Dissertation
Dissertation > Economic > Economic planning and management > Enterprise economy > Enterprise Marketing Management

Research of Consumers’ Purchase Intent in Defensible Product Harm Crises

Author FangZheng
Tutor LiWei
School Sichuan University
Course Business management
Keywords defensible product harm crisis consumers’ difference media reports response to product harm crisis purchase intent
CLC F274
Type PhD thesis
Year 2007
Downloads 864
Quotes 21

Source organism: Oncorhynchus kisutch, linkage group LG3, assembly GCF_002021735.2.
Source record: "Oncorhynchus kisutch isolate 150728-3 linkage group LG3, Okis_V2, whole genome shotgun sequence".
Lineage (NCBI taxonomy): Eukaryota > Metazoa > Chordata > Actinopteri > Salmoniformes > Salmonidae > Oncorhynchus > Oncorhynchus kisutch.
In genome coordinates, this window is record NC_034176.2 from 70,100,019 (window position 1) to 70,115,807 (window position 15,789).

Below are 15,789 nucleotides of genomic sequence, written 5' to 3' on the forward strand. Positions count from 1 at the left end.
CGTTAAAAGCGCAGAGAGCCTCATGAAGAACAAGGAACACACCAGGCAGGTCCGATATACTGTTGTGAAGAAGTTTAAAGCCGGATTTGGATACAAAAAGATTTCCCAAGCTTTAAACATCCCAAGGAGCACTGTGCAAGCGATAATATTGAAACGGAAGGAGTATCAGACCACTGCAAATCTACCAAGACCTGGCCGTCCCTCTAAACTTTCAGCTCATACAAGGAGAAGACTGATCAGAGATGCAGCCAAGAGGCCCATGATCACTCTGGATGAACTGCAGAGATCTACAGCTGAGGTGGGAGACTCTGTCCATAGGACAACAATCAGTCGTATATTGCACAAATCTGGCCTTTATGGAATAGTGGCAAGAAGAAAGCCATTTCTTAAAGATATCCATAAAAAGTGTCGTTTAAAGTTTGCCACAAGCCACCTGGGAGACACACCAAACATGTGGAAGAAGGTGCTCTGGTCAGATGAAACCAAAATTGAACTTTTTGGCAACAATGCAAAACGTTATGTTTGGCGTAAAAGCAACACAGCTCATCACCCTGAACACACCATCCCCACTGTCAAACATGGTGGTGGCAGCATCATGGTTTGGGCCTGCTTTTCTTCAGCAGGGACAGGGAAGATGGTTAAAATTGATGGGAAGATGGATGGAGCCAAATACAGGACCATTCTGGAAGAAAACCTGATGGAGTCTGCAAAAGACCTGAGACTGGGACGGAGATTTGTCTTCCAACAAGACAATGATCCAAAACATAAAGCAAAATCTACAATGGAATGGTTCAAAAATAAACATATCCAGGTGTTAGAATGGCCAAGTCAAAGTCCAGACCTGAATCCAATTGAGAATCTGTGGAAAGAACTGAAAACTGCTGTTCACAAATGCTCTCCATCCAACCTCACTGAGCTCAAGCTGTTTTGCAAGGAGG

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In this abstract, the author will briefly introduce this dissertation from the following aspects: research background, research contents, research methodology, research results and research conclusions.The first aspect is about research background. In the market, this research found that consumers kept on buying some products and refused to buy others after defensible product harm crises, which made the author think of one problem: what made consumers’ purchase intent display such a big difference after defensible product harm crises? However, from past research findings, we couldn’t find a suitable answer for this problem.The second aspect is about research contents. Research contents of this research have been divided into two parts. The first part is about product harm crisis, and the second is about defensible product harm crisis. Concerning product harm crisis, there are 3 research contents: definition of product harm crisis, classification of product harm crisis and classification of product harm crisis responses. Concerning defensible product harm crisis, this paper mainly analyzes how defensible product harm crisis and its related factors impact consumers’ perceived danger and purchase intent. These factors are: response to product harm crisis, media reports, consumers’ difference.These 3 research contents are listed as below: Empirical research 1: How consumers’ difference impacts their perceived danger and purchase intent in defensible product harm crises? According to exploratory research, we found that some physiological factors, such as aging and sex difference, might influence consumers’ purchase intent.Empirical research 2: How media’s reports impact consumers’ perceived danger and purchase intent? No scholar has carried out empirical research to confirm which kind of media reports would impact consumers’ perceived danger and purchase intent. Answering this question would be helpful for marketers to understand the origins of perceived danger and consequently take appropriate actions.Empirical research 3: How company’s and others’ crisis responses impact consumers’ perceived danger and purchase intent in defensible product harm crises? This is the key content of this dissertation, because marketers care most about what kind of responses should be taken to maintain their market share in defensible product harm crises.The third aspect is about research methodology. For the study of the first part, we mainly analyze secondary data. And for the study of the second part, experimentation is utilized to confirm cause-effect relationship in hypotheses. In empirical researches, Factorial Design and Scenario Simulating are both chosen. The reason choosing Scenario Simulating is being lack of laboratory experimentation facility. To choose Factorial Design is for that we need to analyze influence of different independent variables evaluated at various levels.The fourth aspect is about research results. In the first part, the author firstly defines the classification criteria of product harm crisis: whether or not products’ defects or harm violates product safety regulations. Based on this criteria, we divide product harm crises into 2 kinds: Defensible product harm crisis and Indefensible product harm crisis. On the other hand, we classify crisis responses by subjects: company’s responses and others’ responses. Furthermore, company’s responses could be classified into 4 kinds: taking no measures, simple denial or attacking accuser, explicit explanation, rectificative action; others’ responses might be classified into 3 kinds: experts’ clarification, government’s clarification and industrial organization’s clarification.In the second part of this research, we get some research results from 3 empirical researches:Empirical research 1 : From exploratory research in Physiology and Psychology, 4 hypotheses are formulated: H1: Consumers’ age difference might impact consumers’ perceived danger in defensible product harm crises. H2 : Consumers’ age difference might impact consumers’ purchase intent in defensible product harm crisis. H3: Consumers’ sexual difference might impact consumers’ perceived danger in defensible product harm crisis. H4: Consumers’ sexual difference might impact consumers’ purchase intent in defensible product harm crisis. And data analysis findings found that H1 and H2 are partly confirmed and H3 and H4 are not confirmed. To be specific, only old consumers perceived more danger than other consumers, and their purchase intent dropped more seriously than other consumers; sexual difference won’t impact consumers’ perceived danger and purchase intent.Empirical research 2: Based on research findings in Psychology, such as attribution theory, the author forms H5 and H6: consumers’ perceived danger would be negatively influenced by media reports that company’s product was under suspicion, and so would be consumers’ purchase intent. Besides that, according to theory of Conformity, we formulate H7 and H8: consumers’ perceived danger would be negatively influenced by media reports that people took measures to guard against product’s potential danger, and so would be consumers’ purchase intent. Data analysis findings confirm the 4 hypotheses.Empirical research 3: In the first place, according to research findings in Physiology and Psychology and findings about CSR (Corporate Social Responsibility), the author formulates 12 hypotheses: H9: Taking no measures would result in higher perceived danger compared to simple denial or attacking accuser, explicit explanation and rectificative action; H10: Taking no measures would result in lower purchase intent compared to simple denial or attacking accuser, explicit explanation and rectificative action; H11: Simple denial or attacking accuser would lead to higher perceived danger compared to explicit explanation. H12 : Simple denial or attacking accuser would lead to lower purchase intent compared to explicit explanation. H13: Simple denial or attacking accuser would lead to higher perceived danger compared to rectificative action. H14: Simple denial or attacking accuser would lead to lower purchase intent compared to rectificative action. H15: Others’ clarification alleviates consumers’ perceived danger better than company responses. H16 : Others’ clarification maintains consumers’ purchase intent better than company responses. H17 : Experts’ clarification alleviates consumers’ perceived danger better than industrial organization’s clarification. H18 : Experts’ clarification maintains consumers’ purchase intent better than industrial organization’s clarification. H19 : Government’s clarification alleviates consumers’ perceived danger better than industrial organization’s clarification. H20: Government’s clarification maintains consumers’ purchase intent better than industrial organization’s clarification. And data analysis findings confirm the 8 of these 12 hypotheses: H9、H10、H11、H12、H15、H16、H19 and H20. However, other 4 hypotheses, H13、H14、H17 and H18, are not confirmed.The fifth aspect is about research conclusions. Firstly, based on empirical research 1, we get a meaningful conclusion: older consumers perceive more dangers and their purchase intent decreased more in defensible product harm crisis than other consumers, and sexual difference won’t impact consumers’ perceived danger and purchase intent. Secondly, based on empirical research 2, we find that 2 kinds of media reports would significantly negatively influence consumers’ perceived danger and purchase intent. These 2 kinds of media reports are: media reports that company’s product was under suspicion and media reports that people took measures to guard against product’s potential danger. Finally, based on empirical research 3, we get 3 conclusions: Others’ clarification is more effective than company’s clarification; the best company’s response is explicit explanation; ideal others’ responses are government’s responses.